Movie Review: The Last Stand: He said it, he meant it, he proves it

By January 15, 2013
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Rating: 4/5

The return of a sidelined action icon from days past, in a hot-hook script that was celebrated on the industry’s notorious ‘Black List’ before it sold, as directed by a film maker working, for the first time, in both the English language and the Hollywood system. From a brief recounting of those factual elements, ‘The Last Stand’ sounds like a potential disaster. Imagine my surprise, then to find that ‘The Last Stand,’ starring Arnold Schwarzenegger and directed by Korean filmmaker Jee-woon Kim (‘A Tale of Two Sisters,’ ‘The Good, the Bad, the Weird’) is a rousing barnburner of an action movie, made with B-movie swagger and a few visible seams that it wears as badges of honor. It’s not just that Mr. Schwarzenegger is back in a feature role after a brief digression as the Governor of California — it’s that he’s back in a great film, with a great cast, a smart script and a talented director; ‘The Last Stand’ may be old-school, but it earns top marks with skill, strength, strangeness and charm.

The plot’s simplicity itself, which is also an old-fashioned sort of virtue: Gabriel Cortez (Eduardo Noriega), a drug lord in federal custody in Las Vegas is busted out and put in a car to make a run for the border to Mexico; the fact that the car is a modified corvette capable of 250 MPH means that his plan has better odds of success than you might give it at first glance. Meanwhile, in New Mexico’s Summerton Junction, Ex-LAPD Sheriff Ray Owens (Arnold Schwarzenegger) is getting ready to enjoy a sleepier-than-usual weekend in his sleepy small town, as almost everyone’s off to the big football game. However, Cortez’s plan, and his left-hand man Burrell (Peter Stomare) are heading right for Summerton Junction to bust through the border in the last place anyone would suspect. …

So, then, ‘Die Hard’ plus ‘Speed,’ plus maybe a skoche of ‘High Noon’ — albeit in reverse, as Ray’s rag-tag band of uniformed officers (Jamie Alexander, Luis Guzman and Zack Gilford) and wild-card town troublemakers (Johnny Knoxville and Rodrigo Santoro) drafted for the fight prepare to take down an army of mercenaries as they, not the FBI, not the Border Patrol, realize they’re the only people between Cortez and freedom.  Director Park has the perfect touch for this kind of stuff — car-chase stunts, big gun battles, car crashes, buildings being demolished — all of it handled without much visible reliance on digital effects, preferring instead to offer us analog mayhem delivered hot, fresh and well. Written by Andrew Knauer (with credit to Jeffery Nachmanoff and George Nolfi), ‘The Last Stand’ moves as swiftly as a punch, and should be about as carefully contemplated; anyone who wants to complain about implausibility and the absence of logic here can go enjoy a Fredrick Wiseman documentary, or some security-camera footage.

As for Mr. Schwarzenegger, well, his face is still as impressively impassive as ever, and he moves more slowly and makes agreeably-timed jokes about being old, usually after performing feats that would cripple younger, lesser men.  He may be 65, but he’s still a movie star — Ray Owens is hardly King Lear, but Schwarzenegger does a good job of suggesting his worries and regrets leading up to the final showdown, and then leaps into action to execute moments like, for but one example, shooting someone and then tackling them. Redundant? Possibly. Awesome? Most assuredly.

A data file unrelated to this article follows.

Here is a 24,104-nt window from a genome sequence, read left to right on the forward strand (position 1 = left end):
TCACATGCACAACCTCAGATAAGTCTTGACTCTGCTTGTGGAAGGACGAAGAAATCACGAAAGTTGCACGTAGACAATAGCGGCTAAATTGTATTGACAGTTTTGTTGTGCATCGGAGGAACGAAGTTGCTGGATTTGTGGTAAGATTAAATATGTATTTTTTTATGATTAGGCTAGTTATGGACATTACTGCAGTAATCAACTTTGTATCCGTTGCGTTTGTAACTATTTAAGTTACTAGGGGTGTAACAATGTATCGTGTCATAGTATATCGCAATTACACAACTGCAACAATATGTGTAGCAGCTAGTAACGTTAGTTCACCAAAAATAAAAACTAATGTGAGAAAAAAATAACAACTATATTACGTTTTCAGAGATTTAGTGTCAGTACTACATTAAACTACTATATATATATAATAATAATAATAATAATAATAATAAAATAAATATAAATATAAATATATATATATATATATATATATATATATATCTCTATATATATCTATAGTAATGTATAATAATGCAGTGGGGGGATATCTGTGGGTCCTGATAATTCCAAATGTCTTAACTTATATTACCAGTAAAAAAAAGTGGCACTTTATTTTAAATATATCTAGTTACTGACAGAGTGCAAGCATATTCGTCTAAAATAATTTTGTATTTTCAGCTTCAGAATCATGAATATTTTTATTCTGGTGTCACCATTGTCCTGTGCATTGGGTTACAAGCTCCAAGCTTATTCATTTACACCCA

There’s also some plotting hugger-mugger with the FBI’s part in chasing the charmingly arrogant and amoral Cortez, as he’s taken FBI field agent Ellen Richards (Genesis Rodriguez) hostage, and he’s being doggedly pursued by FBI head man John Bannister (Forrest Whittaker). But really, the film boils down to Ray and his team — plus some of the historical oddities from the barn of Lewis Dinkum (Johnny Knoxville), who collects and restores antique weapons like, say, a 1939 Vickers .50 caliber machine gun. “I bought her all legal-like, but I got all the parts to fix her up and make her full auto again … but that’s between you, me, and Jesus; no need to let Uncle Sam know,” as he notes. (One of the most endearing things about ‘The Last Stand ‘ is how much fun it makes of the idea that, in a crisis of international proportions, the best thing that can save us is a well-supplied, ready-to-rock-and-reload armed lunatic fringe.) Kim knows how to keep the stakes high, or high enough — characters we like get killed — and yet never lets ‘The Last Stand’ get slowed down or stuck in being dour, sour or moody. With a great sense of humor, a better sense of showmanship, and an impressive ensemble doing fine work around a star from yesterday who still know when to turn on the shine, ‘The Last Stand’ is a terrific action film that, separate from the hype of its star’s return to the big screen, stands on its merits.

GeekNation’s Kevin McCarthy got to sit down with the cast of the film. Enjoy.

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James Rocchi lives in Los Angeles. Born in Canada, he's a regular contributor, interviewer and reviewer for MSN Movies, Indiewire's The Playlist, GeekNation, ScreenCrush.com and the Toronto Star. He's also written for ifc.com, Netflix, Mother Jones magazine and The Guardian UK. A member of the Broadcast Film Critics Association and the Los Angeles Film Critics Association, you can find him on twitter @jamesrocchi.